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Shaw's Fair Legacy--Hijacked? : Bequest: The legendary writer willed his royalties to the British Library. But a technicality is keeping the two apart.

July 20, 1993|JEFF KAYE | SPECIAL TO THE TIMES

LONDON — George Bernard Shaw steadfastly rejected all attempts to transform his play "Pygmalion" into a musical, insisting that his comedy on the English class system would be set tomusic over his dead body.

It was. Six years after his death in 1950, "My Fair Lady" hit the Broadway stage and was soon followed by the classic Hollywood film.

Now it appears the musical transformation of "Pygmalion" was neither the only, nor the largest, posthumous indignity for the Irish dramatist, critic and political activist.

More than 40 years after Shaw's death, it has emerged that he has been thwarted in his plans to leave a sizable portion of his royalties to the British Library, where he spent his early, impoverished years working in the institution's magnificent Reading Room.

For the Record
Los Angeles Times Wednesday July 21, 1993 Home Edition View Part E Page 3 Column 6 View Desk 1 inches; 21 words Type of Material: Correction
Incorrect identification--A photo of actor Ian McKellan portraying George Bernard Shaw was misidentified in some editions of Wednesday's View.

Since his death, Shaw's works have earned millions of dollars. Much of it was derived, ironically (and Shaw was a master of irony), from the royalties of "My Fair Lady." But because of a technicality in the way Shaw wrote his will, a technicality he could not have foreseen, the library has received only a fraction of what it might otherwise have been granted.

This new revelation has resulted in an erudite imbroglio among Britain's intellectual elite, pitting many of the nation's greatest writers and thinkers against one of the foremost cultural institutions in the world--the British Museum.

The museum, say the angry Shavians, has taken the library's money. And they want whatever is salvageable returned.

The problem is that when Shaw made out his will, just before his death at 94, the British Library was a part of the British Museum. It wasn't until 1973 that the library became a separate entity.

Shaw willed a third of the income from his work to the National Gallery of Ireland, a third to the Royal Academy of Dramatic Art in Britain and a third to the British Museum "in acknowledgment of the incalculable value to me of my daily resort to the Reading Room."

As a result of that wording, the one-third share that Shaw seems to have designated for the library has gone to the museum. It is estimated that the museum has received $5.6 million over the past four decades, which converted to contemporary terms equals about $23 million. If the money has been placed in a capital fund and invested, it could be worth far more.

The issue resurfaced about 18 months ago with the British publication of volume five of Michael Holroyd's Shaw biography, "The Last Laugh: An Epilogue 1950-1991." (The book was published as volume four in the U.S. in May by Random House.)

Holroyd discovered during his research that, despite the early governmental assurances that Shaw's wishes would be carried out, they were not.

"It came as a complete surprise to me," says Holroyd, who has spent 17 years working on his Shaw biography. "And I believe it came as an embarrassment to the museum."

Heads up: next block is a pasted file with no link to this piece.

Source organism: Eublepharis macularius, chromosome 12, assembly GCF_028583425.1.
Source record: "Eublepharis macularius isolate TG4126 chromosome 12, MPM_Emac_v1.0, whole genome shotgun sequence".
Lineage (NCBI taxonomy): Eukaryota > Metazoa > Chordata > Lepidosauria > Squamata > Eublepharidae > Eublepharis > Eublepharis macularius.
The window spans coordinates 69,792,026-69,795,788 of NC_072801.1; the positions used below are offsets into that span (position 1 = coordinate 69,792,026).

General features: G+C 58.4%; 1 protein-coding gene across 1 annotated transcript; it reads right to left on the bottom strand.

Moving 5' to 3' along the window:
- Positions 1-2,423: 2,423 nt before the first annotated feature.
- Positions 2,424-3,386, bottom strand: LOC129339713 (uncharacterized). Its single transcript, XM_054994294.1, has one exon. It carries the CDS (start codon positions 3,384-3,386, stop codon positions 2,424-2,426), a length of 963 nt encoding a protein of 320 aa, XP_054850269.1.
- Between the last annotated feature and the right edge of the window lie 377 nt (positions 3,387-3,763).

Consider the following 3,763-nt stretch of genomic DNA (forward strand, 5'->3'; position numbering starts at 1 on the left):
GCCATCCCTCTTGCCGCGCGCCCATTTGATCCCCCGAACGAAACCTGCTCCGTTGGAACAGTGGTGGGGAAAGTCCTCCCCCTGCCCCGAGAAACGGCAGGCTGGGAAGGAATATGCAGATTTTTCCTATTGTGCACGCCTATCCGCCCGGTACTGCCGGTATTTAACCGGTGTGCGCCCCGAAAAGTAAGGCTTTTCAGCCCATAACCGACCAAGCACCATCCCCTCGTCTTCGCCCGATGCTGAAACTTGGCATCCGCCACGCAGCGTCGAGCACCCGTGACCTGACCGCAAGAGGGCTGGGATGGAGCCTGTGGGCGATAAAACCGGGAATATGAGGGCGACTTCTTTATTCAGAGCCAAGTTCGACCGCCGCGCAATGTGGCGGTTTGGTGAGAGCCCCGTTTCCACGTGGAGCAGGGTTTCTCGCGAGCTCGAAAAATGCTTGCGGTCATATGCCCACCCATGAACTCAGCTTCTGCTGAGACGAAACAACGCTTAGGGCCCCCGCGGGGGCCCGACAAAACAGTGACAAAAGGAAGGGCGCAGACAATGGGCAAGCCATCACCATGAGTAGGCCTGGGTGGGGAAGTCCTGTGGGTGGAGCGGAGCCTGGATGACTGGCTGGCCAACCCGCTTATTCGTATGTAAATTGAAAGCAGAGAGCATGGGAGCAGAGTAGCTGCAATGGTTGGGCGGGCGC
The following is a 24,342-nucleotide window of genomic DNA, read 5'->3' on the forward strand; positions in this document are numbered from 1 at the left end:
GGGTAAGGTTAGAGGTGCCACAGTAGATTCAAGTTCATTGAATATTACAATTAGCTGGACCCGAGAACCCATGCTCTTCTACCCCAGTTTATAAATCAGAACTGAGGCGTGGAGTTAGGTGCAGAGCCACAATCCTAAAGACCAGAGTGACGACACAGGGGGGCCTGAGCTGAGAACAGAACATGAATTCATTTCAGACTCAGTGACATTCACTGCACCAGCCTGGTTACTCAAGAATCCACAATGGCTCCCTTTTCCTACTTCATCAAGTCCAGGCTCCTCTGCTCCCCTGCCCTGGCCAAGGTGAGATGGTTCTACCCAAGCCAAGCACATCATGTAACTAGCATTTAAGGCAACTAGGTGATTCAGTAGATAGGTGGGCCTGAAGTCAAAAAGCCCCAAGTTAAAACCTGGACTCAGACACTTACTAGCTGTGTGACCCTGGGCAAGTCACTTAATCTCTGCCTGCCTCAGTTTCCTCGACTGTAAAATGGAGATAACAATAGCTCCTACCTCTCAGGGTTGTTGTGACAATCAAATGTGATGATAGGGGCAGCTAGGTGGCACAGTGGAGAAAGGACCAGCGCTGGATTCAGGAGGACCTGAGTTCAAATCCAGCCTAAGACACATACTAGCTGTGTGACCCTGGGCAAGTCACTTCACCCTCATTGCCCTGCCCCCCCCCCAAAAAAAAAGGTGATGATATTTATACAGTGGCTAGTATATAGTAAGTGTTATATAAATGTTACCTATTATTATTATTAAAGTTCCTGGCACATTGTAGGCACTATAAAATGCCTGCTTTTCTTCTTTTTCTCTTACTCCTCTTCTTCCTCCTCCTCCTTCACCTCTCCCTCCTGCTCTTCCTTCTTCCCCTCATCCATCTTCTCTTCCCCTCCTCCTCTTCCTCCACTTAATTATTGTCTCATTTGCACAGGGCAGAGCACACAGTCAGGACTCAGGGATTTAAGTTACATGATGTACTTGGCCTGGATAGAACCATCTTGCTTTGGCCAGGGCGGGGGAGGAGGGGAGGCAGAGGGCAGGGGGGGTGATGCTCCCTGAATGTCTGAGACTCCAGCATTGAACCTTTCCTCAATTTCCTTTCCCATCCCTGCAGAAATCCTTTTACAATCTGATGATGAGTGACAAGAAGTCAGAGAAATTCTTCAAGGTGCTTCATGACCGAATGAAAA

Exactly what the museum has done with the money, and how much is left, remains unclear.

Under pressure to explain its handling of the Shaw bequest, the British Museum has said only that it has used the income to improve its galleries and has given $720,000 to the British Library for assistance with important purchases.

"The money that's gone is gone," says theater and broadcast veteran Jack Emery, who has galvanized support for Shaw's wishes with his production of a television program, "Mister Shaw's Missing Millions."

Says Emery, "If there's any money in the British Museum Shaw Fund, or, indeed, if a British Museum Shaw Fund exists, that money should be transferred to the British Library. And at the same time, all royalties from now until the year 2000 (when Shaw's copyrights expire) that would be going to the British Museum, should be going to the British Library.

"No one is suggesting that anything illegal has been done," says Emery. "What we are suggesting is that the law has been used to completely subvert what were obviously Bernard Shaw's intentions."

Shaw left the administration of his estate in the hands of the government public trustee. While there has been some criticism about the way that office handled the will, the current public trustee says there was no alternative.

"My predecessor had to hand the British Museum their share of the money, but was not in any way able to control how the museum handled the money," says public trustee Peter Farmer.

Farmer says the museum and the other Shaw beneficiaries now receive their royalty payments directly, so his office has no record of how much they earn from the bequest.

Neither the British Museum nor the British Library would discuss the matter. A museum spokesman read a statement saying the institution was under no obligation to give the library any of the Shaw funds, but had provided some assistance for "12 important purchases."

A British Library spokesman declined comment, saying, "We don't want to get into a public debate with the museum on this."

Says author Holroyd, "I think the library has been too feeble and the museum has been too greedy."

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